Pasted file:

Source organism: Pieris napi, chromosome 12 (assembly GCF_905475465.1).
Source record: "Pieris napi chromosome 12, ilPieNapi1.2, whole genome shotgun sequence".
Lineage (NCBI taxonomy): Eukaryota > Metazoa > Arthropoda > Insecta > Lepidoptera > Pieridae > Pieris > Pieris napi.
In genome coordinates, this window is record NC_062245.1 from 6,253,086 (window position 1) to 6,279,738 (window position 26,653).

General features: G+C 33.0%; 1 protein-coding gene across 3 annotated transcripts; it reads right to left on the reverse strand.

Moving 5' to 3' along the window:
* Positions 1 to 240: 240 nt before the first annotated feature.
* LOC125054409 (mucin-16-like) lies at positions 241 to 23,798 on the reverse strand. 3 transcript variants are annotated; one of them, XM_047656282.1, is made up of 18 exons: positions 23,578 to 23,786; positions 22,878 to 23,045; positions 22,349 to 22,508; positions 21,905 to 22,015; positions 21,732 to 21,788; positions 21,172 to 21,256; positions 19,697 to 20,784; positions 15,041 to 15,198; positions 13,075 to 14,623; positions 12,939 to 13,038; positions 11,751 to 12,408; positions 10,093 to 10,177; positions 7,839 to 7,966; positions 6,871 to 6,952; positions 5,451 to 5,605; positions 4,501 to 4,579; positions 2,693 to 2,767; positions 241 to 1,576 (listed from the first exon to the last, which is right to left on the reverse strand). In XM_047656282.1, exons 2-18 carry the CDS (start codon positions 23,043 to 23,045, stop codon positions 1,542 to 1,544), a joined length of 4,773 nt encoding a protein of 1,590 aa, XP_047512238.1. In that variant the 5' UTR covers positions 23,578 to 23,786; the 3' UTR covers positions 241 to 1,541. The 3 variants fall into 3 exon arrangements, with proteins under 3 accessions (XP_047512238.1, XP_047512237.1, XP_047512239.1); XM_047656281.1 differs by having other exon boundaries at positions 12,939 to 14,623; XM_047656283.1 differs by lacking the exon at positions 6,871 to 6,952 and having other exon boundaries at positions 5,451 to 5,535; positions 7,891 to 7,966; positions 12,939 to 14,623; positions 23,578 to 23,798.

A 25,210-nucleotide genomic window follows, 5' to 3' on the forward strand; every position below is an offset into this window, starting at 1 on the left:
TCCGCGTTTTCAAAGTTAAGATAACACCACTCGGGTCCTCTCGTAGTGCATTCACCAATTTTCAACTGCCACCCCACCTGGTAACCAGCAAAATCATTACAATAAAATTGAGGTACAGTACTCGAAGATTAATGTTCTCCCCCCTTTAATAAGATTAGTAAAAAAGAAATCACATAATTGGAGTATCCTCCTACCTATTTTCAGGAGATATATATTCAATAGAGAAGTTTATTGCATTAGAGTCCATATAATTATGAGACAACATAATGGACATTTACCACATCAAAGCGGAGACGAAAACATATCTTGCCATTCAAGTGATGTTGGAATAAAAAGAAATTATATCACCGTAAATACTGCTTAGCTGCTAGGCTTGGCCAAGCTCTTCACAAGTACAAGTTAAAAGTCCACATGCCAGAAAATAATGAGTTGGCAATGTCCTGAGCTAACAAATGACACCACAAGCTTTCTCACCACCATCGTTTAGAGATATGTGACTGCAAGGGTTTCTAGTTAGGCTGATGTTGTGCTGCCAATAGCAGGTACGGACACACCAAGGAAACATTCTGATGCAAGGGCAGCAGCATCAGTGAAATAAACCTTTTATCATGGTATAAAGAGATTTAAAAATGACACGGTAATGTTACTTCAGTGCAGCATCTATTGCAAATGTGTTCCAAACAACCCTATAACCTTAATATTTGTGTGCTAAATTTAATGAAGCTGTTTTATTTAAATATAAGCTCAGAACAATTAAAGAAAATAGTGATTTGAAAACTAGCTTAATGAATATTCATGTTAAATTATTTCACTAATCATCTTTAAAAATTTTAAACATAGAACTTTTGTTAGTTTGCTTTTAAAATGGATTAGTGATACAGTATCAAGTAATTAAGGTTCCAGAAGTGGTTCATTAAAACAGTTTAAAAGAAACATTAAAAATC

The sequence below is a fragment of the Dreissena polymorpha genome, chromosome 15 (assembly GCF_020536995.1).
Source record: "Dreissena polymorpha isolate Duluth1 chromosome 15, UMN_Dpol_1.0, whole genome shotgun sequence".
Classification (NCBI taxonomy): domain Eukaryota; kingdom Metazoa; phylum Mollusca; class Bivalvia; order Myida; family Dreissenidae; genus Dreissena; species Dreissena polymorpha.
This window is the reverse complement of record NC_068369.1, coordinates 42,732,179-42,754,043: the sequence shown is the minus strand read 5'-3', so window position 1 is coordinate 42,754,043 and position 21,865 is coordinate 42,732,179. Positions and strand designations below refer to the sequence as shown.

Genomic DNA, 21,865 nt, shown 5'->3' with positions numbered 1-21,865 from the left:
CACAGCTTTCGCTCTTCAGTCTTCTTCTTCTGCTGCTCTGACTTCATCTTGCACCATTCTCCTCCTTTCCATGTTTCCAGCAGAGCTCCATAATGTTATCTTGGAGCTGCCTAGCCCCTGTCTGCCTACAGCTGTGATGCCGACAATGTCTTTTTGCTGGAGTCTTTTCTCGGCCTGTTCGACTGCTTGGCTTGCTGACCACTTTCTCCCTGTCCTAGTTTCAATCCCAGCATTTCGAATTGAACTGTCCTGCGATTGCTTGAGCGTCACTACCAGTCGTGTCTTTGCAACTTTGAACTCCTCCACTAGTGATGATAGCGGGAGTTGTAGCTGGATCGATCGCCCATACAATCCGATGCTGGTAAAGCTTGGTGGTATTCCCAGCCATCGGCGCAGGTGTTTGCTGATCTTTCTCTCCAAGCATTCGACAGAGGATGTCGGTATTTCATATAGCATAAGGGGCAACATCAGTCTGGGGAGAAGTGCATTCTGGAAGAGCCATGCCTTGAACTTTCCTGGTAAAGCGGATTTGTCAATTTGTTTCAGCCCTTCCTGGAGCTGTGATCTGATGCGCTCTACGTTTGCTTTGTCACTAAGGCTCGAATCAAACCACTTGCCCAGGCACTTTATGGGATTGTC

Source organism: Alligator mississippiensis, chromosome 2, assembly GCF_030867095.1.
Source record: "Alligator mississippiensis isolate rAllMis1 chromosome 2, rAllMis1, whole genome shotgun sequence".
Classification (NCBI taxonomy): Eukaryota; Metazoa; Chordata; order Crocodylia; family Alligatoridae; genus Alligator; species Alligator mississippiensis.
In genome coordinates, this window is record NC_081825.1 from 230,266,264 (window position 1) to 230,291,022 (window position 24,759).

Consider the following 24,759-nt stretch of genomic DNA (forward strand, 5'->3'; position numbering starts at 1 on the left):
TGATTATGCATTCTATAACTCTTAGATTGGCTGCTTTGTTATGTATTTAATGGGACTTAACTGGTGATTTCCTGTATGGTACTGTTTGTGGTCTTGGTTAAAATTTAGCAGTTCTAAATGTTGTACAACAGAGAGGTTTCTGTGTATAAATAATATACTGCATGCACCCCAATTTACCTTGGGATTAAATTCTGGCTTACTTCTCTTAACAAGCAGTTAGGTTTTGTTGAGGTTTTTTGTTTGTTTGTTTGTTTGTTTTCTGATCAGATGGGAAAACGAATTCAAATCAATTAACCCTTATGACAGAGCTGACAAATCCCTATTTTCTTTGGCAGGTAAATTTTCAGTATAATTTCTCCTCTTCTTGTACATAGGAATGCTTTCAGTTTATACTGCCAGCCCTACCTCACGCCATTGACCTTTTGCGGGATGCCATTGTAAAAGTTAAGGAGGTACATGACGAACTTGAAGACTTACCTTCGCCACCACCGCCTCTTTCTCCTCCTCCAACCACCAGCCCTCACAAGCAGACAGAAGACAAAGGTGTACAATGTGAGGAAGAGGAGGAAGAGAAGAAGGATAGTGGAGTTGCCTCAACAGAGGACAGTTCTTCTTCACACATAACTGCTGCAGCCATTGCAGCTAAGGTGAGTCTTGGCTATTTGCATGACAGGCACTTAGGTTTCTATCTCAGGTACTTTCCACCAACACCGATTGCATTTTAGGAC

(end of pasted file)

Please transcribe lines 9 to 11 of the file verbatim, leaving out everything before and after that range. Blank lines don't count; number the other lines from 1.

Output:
A 25,210-nucleotide genomic window follows, 5' to 3' on the forward strand; every position below is an offset into this window, starting at 1 on the left:
TCCGCGTTTTCAAAGTTAAGATAACACCACTCGGGTCCTCTCGTAGTGCATTCACCAATTTTCAACTGCCACCCCACCTGGTAACCAGCAAAATCATTACAATAAAATTGAGGTACAGTACTCGAAGATTAATGTTCTCCCCCCTTTAATAAGATTAGTAAAAAAGAAATCACATAATTGGAGTATCCTCCTACCTATTTTCAGGAGATATATATTCAATAGAGAAGTTTATTGCATTAGAGTCCATATAATTATGAGACAACATAATGGACATTTACCACATCAAAGCGGAGACGAAAACATATCTTGCCATTCAAGTGATGTTGGAATAAAAAGAAATTATATCACCGTAAATACTGCTTAGCTGCTAGGCTTGGCCAAGCTCTTCACAAGTACAAGTTAAAAGTCCACATGCCAGAAAATAATGAGTTGGCAATGTCCTGAGCTAACAAATGACACCACAAGCTTTCTCACCACCATCGTTTAGAGATATGTGACTGCAAGGGTTTCTAGTTAGGCTGATGTTGTGCTGCCAATAGCAGGTACGGACACACCAAGGAAACATTCTGATGCAAGGGCAGCAGCATCAGTGAAATAAACCTTTTATCATGGTATAAAGAGATTTAAAAATGACACGGTAATGTTACTTCAGTGCAGCATCTATTGCAAATGTGTTCCAAACAACCCTATAACCTTAATATTTGTGTGCTAAATTTAATGAAGCTGTTTTATTTAAATATAAGCTCAGAACAATTAAAGAAAATAGTGATTTGAAAACTAGCTTAATGAATATTCATGTTAAATTATTTCACTAATCATCTTTAAAAATTTTAAACATAGAACTTTTGTTAGTTTGCTTTTAAAATGGATTAGTGATACAGTATCAAGTAATTAAGGTTCCAGAAGTGGTTCATTAAAACAGTTTAAAAGAAACATTAAAAATC

The sequence below is a fragment of the Dreissena polymorpha genome, chromosome 15 (assembly GCF_020536995.1).